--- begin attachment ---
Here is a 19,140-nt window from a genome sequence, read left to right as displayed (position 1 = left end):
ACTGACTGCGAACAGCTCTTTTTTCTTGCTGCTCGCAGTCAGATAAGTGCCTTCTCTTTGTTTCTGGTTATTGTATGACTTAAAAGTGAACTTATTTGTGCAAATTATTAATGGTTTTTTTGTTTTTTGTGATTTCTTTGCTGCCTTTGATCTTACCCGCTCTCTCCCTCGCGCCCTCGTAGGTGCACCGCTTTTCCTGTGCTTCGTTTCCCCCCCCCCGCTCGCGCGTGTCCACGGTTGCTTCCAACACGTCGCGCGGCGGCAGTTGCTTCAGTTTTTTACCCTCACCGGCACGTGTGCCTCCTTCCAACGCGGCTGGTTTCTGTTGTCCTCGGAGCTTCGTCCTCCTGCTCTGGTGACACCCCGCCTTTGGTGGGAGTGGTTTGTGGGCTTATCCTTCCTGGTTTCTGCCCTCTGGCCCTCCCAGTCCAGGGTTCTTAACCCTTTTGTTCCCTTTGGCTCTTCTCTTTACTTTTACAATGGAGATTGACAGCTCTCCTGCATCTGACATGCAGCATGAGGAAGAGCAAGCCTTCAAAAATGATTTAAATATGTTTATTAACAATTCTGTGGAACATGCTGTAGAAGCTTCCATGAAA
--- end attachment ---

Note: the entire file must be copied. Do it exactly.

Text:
Here is a 19,140-nt window from a genome sequence, read left to right as displayed (position 1 = left end):
ACTGACTGCGAACAGCTCTTTTTTCTTGCTGCTCGCAGTCAGATAAGTGCCTTCTCTTTGTTTCTGGTTATTGTATGACTTAAAAGTGAACTTATTTGTGCAAATTATTAATGGTTTTTTTGTTTTTTGTGATTTCTTTGCTGCCTTTGATCTTACCCGCTCTCTCCCTCGCGCCCTCGTAGGTGCACCGCTTTTCCTGTGCTTCGTTTCCCCCCCCCCGCTCGCGCGTGTCCACGGTTGCTTCCAACACGTCGCGCGGCGGCAGTTGCTTCAGTTTTTTACCCTCACCGGCACGTGTGCCTCCTTCCAACGCGGCTGGTTTCTGTTGTCCTCGGAGCTTCGTCCTCCTGCTCTGGTGACACCCCGCCTTTGGTGGGAGTGGTTTGTGGGCTTATCCTTCCTGGTTTCTGCCCTCTGGCCCTCCCAGTCCAGGGTTCTTAACCCTTTTGTTCCCTTTGGCTCTTCTCTTTACTTTTACAATGGAGATTGACAGCTCTCCTGCATCTGACATGCAGCATGAGGAAGAGCAAGCCTTCAAAAATGATTTAAATATGTTTATTAACAATTCTGTGGAACATGCTGTAGAAGCTTCCATGAAA